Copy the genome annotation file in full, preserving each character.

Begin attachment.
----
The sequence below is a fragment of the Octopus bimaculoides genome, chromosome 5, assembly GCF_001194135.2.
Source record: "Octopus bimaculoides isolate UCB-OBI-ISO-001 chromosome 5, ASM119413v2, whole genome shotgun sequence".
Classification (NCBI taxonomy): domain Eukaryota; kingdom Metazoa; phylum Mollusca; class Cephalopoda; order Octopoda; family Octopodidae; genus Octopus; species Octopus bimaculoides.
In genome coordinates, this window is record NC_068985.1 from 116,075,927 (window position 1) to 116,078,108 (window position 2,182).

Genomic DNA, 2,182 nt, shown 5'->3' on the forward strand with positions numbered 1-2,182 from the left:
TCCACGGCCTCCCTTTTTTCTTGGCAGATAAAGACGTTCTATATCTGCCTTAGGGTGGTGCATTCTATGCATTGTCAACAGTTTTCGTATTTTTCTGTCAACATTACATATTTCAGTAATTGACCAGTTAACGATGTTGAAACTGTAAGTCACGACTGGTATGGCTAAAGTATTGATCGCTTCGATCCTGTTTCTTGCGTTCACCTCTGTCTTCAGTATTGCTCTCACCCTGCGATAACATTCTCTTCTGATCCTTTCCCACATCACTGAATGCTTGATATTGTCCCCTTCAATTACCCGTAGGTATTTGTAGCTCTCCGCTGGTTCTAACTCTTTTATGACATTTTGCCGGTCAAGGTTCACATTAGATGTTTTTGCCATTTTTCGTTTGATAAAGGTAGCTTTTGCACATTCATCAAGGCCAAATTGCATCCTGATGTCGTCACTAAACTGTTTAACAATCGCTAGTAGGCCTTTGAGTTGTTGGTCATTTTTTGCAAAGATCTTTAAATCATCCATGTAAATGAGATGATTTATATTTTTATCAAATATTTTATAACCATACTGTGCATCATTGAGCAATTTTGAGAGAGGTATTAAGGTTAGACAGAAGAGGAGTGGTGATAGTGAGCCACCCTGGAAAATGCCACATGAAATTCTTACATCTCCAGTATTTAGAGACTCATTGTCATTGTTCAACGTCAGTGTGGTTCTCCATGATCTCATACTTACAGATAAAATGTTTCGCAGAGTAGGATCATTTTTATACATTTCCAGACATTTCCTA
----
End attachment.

The sequence below is a fragment of the Octopus bimaculoides genome, chromosome 5, assembly GCF_001194135.2.
Source record: "Octopus bimaculoides isolate UCB-OBI-ISO-001 chromosome 5, ASM119413v2, whole genome shotgun sequence".
Classification (NCBI taxonomy): domain Eukaryota; kingdom Metazoa; phylum Mollusca; class Cephalopoda; order Octopoda; family Octopodidae; genus Octopus; species Octopus bimaculoides.
In genome coordinates, this window is record NC_068985.1 from 116,075,927 (window position 1) to 116,078,108 (window position 2,182).

Genomic DNA, 2,182 nt, shown 5'->3' on the forward strand with positions numbered 1-2,182 from the left:
TCCACGGCCTCCCTTTTTTCTTGGCAGATAAAGACGTTCTATATCTGCCTTAGGGTGGTGCATTCTATGCATTGTCAACAGTTTTCGTATTTTTCTGTCAACATTACATATTTCAGTAATTGACCAGTTAACGATGTTGAAACTGTAAGTCACGACTGGTATGGCTAAAGTATTGATCGCTTCGATCCTGTTTCTTGCGTTCACCTCTGTCTTCAGTATTGCTCTCACCCTGCGATAACATTCTCTTCTGATCCTTTCCCACATCACTGAATGCTTGATATTGTCCCCTTCAATTACCCGTAGGTATTTGTAGCTCTCCGCTGGTTCTAACTCTTTTATGACATTTTGCCGGTCAAGGTTCACATTAGATGTTTTTGCCATTTTTCGTTTGATAAAGGTAGCTTTTGCACATTCATCAAGGCCAAATTGCATCCTGATGTCGTCACTAAACTGTTTAACAATCGCTAGTAGGCCTTTGAGTTGTTGGTCATTTTTTGCAAAGATCTTTAAATCATCCATGTAAATGAGATGATTTATATTTTTATCAAATATTTTATAACCATACTGTGCATCATTGAGCAATTTTGAGAGAGGTATTAAGGTTAGACAGAAGAGGAGTGGTGATAGTGAGCCACCCTGGAAAATGCCACATGAAATTCTTACATCTCCAGTATTTAGAGACTCATTGTCATTGTTCAACGTCAGTGTGGTTCTCCATGATCTCATACTTACAGATAAAATGTTTCGCAGAGTAGGATCATTTTTATACATTTCCAGACATTTCCTA